Career Coach: Too Independent
As Bob Berg and John David Mann observe in their book, The Go-Giver, "Every giving can happen only because it is also a receiving." For you to give, someone else has to receive. "All the giving in the world won't bring success, unless you also make yourself willing and able to receive. If you don't let yourself receive, you're refusing the gifts of others." Be open to receiving help and the gifts of others. Berg and Mann write, "The secret to success is to give, give, give. The secret to getting is giving. And the secret to giving is making yourself open to receiving."
Recently I realized where I learned to avoid asking for help. My mother never asked anyone for help. When I was a kid she hired an occasional babysitter so she and my father could go out together, but that was as far as it went. She never asked us to help with chores around the house. She didn't believe children should do chores. When I was a teenager, my mother once got angry and told us that she was tired of doing everything. I created a chart listing the chores I thought might be required and we three kids assigned tasks to each other. I think our helping out lasted less than a week. My mom denied herself our help, and prevented us from giving her an important gift.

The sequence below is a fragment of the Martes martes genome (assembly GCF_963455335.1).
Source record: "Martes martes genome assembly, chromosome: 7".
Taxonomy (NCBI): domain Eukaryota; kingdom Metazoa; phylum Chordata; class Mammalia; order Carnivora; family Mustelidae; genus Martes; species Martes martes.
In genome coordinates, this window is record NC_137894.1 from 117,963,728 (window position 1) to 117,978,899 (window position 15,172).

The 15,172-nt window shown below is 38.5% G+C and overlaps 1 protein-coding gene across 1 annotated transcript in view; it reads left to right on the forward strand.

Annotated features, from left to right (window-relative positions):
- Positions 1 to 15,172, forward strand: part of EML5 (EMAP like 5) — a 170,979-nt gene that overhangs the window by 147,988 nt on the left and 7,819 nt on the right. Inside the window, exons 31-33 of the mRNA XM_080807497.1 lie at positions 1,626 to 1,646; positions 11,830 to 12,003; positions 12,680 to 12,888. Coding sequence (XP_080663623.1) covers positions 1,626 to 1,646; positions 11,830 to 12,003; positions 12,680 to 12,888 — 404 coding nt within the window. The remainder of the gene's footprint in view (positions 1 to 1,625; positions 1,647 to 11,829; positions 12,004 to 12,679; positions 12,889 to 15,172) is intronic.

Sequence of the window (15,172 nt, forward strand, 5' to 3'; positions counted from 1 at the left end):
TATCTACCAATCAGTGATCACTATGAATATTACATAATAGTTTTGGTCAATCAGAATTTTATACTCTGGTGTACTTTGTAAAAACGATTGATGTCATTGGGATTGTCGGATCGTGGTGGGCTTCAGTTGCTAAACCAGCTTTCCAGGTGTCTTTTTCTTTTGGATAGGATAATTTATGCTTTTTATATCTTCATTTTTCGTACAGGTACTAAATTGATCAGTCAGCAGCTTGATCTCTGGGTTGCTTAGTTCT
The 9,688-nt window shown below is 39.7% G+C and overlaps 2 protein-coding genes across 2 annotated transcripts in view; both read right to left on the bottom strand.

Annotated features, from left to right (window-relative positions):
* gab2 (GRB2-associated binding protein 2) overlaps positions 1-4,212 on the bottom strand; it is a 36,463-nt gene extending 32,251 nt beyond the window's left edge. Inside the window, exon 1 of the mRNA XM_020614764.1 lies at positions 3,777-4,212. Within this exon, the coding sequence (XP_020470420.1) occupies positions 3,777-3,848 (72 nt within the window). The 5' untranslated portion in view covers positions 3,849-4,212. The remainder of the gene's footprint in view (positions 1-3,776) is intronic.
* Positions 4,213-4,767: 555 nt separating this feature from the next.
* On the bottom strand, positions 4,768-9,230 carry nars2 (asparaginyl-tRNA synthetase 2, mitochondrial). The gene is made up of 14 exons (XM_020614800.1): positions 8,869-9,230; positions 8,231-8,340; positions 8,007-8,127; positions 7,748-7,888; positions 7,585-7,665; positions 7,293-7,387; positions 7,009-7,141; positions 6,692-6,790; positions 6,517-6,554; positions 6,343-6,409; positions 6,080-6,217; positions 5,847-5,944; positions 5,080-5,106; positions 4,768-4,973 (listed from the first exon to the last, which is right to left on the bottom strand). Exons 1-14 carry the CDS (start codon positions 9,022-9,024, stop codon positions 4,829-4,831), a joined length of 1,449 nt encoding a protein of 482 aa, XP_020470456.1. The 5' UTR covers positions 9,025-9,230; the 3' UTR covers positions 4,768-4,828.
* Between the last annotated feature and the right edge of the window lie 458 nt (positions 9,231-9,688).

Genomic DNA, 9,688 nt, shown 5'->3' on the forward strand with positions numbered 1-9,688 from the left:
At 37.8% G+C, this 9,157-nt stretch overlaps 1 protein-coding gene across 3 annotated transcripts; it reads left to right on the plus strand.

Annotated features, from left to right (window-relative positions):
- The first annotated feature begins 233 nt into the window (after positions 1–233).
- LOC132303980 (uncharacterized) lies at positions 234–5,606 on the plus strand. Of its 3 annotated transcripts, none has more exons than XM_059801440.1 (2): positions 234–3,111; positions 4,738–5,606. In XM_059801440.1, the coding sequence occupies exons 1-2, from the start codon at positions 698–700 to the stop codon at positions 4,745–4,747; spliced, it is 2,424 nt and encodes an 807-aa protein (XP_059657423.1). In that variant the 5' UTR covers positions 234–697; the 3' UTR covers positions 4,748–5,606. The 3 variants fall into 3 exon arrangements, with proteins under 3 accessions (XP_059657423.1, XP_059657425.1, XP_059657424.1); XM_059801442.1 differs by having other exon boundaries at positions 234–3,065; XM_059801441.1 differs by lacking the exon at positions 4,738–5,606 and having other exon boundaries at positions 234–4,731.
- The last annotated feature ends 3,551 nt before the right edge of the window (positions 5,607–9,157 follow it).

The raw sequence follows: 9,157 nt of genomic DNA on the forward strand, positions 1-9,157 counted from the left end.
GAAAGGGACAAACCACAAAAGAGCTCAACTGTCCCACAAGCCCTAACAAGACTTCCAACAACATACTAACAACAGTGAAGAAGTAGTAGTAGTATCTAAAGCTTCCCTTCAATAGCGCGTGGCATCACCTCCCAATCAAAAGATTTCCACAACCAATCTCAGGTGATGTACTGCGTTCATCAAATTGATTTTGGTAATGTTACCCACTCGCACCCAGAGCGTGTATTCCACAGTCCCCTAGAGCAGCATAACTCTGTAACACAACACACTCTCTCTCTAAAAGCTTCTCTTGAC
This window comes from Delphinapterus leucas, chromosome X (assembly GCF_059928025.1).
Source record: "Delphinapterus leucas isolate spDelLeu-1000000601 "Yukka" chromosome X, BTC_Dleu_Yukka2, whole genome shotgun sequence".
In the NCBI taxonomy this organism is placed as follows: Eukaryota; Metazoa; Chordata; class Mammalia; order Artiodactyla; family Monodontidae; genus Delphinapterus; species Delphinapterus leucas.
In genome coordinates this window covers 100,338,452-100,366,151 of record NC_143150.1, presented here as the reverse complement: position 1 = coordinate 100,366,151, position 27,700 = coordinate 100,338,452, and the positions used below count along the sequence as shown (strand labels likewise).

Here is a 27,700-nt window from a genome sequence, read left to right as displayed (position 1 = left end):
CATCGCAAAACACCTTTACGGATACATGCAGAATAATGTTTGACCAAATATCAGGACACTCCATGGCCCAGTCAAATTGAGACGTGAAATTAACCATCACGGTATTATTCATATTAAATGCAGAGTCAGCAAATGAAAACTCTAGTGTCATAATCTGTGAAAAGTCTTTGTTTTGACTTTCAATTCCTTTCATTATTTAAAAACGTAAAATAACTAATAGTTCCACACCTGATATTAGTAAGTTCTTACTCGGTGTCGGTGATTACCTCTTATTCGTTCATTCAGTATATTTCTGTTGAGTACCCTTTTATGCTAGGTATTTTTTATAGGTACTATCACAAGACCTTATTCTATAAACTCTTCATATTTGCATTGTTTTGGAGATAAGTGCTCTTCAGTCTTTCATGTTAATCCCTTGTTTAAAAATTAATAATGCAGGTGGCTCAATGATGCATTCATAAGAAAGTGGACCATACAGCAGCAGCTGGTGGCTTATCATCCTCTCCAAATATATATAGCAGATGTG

When I visit my mother-in-law, I attempt to wash the dishes but she stops me because she has a certain way of doing it. When you don't allow someone to help you, you are sending that person a message that you don't trust him or her with the task or feel you can do it better. People will stop offering help if you constantly refuse it.
I am resolved that I will allow others to help me -- whether it's offering to help me wash dishes, or to show me how to build a web site using Wordpress or teaching me about marketing. I will ask for help, or hire someone, because I know that others have special skills and talents to tap into and that helping is a sign of love. And we need more of that in the world. Asking for help can strengthen relationships and lead to new friendships.
Pamela Kleibrink Thompson is learning that asking for help is okay and not a sign of weakness or incompetency. She is finally able to admit that she can't do everything. For career coaching, recruiting, writing and speaking, you can reach her at PamRecruit@q.com.